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Are Allergies Arriving Early This Year?

It's easy to think of allergies as an inflammatory event since many of us experience itchy eyes, runny noses, fatigue, headaches, and eczema. These symptoms are the body's way of letting us know it's stressed. Like many issues, it's often easier to prevent them than it is to fix them once they've developed and gotten worse. Unfortunately, for spring allergens, the trees start waking up long before we even recognize it, and pollen counts can increase as early as February (even January if it's a warm winter!). However, it's often the grasses that really light us up, and that starts in March and goes through the end of June (remember, these times can be shifted if it's particularly warm or cold in the winter). If we can prevent the body from reacting, we'll all be a lot happier! There are a ton of remedies to try, ranging from natural to pharmaceutical. It's important to note that the more stressed a body is (not your perception of stress, but the body's experience of stress), the worse the symptoms will be. So before we even discuss "remedies," we need to discuss lifestyle and actions that can minimize how likely it is that we react.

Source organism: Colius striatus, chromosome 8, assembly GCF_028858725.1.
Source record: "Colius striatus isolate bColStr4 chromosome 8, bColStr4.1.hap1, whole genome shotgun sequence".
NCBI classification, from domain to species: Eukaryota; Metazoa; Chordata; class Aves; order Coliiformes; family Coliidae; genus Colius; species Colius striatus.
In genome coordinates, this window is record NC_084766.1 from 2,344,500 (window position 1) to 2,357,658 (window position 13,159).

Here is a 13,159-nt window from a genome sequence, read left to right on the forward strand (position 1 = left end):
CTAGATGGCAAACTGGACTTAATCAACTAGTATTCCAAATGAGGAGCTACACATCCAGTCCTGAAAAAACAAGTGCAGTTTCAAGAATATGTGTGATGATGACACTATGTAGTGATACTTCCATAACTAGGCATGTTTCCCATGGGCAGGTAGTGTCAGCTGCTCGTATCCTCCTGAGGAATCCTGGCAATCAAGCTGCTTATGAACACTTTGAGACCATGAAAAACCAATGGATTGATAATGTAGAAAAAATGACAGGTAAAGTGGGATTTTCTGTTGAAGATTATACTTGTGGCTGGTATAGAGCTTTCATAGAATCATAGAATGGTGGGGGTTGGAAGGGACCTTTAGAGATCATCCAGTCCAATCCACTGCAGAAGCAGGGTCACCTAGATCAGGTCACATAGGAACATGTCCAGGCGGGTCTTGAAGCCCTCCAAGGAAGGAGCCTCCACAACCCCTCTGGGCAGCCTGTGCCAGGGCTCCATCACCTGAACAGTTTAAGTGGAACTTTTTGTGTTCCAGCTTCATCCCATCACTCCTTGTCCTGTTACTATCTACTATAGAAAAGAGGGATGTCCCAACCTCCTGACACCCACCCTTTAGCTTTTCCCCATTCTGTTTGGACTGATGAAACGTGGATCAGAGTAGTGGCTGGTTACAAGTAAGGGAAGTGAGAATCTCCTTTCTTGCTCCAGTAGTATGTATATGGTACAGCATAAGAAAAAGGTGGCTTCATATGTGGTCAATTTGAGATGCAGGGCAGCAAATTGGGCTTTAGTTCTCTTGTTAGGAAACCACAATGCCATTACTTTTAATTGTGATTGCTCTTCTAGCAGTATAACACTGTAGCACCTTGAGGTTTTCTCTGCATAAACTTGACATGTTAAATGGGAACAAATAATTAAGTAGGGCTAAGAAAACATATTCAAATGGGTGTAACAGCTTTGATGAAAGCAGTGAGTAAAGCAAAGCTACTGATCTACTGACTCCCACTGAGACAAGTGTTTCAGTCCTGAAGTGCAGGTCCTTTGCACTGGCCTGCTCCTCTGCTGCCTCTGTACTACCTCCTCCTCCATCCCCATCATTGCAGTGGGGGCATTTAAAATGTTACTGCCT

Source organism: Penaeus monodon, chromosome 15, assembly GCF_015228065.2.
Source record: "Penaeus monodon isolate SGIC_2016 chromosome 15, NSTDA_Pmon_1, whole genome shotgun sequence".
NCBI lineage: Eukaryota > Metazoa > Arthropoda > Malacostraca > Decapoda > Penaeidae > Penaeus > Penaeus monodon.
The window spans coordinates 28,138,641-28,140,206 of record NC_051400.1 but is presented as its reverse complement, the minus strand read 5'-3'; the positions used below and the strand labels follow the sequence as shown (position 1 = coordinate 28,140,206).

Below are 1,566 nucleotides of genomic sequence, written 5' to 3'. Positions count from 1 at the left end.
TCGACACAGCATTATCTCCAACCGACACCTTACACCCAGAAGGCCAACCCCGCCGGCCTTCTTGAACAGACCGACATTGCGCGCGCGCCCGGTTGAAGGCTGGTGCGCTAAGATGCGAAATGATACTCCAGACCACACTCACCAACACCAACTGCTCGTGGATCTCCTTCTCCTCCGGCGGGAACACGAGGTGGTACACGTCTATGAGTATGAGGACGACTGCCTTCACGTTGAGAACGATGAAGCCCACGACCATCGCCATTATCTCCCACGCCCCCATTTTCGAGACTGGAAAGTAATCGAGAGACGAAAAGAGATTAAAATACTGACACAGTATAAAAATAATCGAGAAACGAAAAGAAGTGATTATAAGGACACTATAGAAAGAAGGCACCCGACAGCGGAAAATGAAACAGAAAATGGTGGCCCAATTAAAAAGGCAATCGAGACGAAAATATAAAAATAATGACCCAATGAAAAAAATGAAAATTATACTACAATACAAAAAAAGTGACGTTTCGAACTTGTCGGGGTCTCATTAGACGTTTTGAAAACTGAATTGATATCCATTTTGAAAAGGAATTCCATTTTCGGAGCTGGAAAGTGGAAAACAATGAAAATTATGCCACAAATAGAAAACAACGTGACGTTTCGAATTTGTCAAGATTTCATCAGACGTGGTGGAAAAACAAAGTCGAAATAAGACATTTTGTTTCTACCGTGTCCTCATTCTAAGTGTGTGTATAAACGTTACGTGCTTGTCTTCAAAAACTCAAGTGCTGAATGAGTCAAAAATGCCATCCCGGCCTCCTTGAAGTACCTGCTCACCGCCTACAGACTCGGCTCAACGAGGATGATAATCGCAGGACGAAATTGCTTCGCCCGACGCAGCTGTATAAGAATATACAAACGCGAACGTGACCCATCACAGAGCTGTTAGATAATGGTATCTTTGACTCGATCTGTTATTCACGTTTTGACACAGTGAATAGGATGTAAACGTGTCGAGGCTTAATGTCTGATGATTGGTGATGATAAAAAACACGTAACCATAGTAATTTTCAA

1. Stress reduction: It's difficult to overstate how negative stress can be for us, especially given that it's constant and never seems to stop. So, it's important to do something every day to manage that stress. Yoga, meditation, exercise, a walk in the woods...whatever does this for you, it's important to do.

  2. Sleep: If the body is sleep deprived, it won't recover as well and will be more likely to develop an issue. Most individuals need at least 8 hours IN BED to get at least 7+ hours of actual sleep. Therefore, people who don't sleep well need more hours in bed to get the required hours of sleep.

  3. Food: Many foods cross-react with spring pollens*. If you have spring allergies, minimizing these foods can significantly improve the body's responses and minimize negative reactions.

  4. Don't wear shoes in your home: When you wear shoes at home, you track allergens all over your house (along with a huge number of other toxins...eww). Leave your shoes at the front door and wash your pets' feet when they come in, too.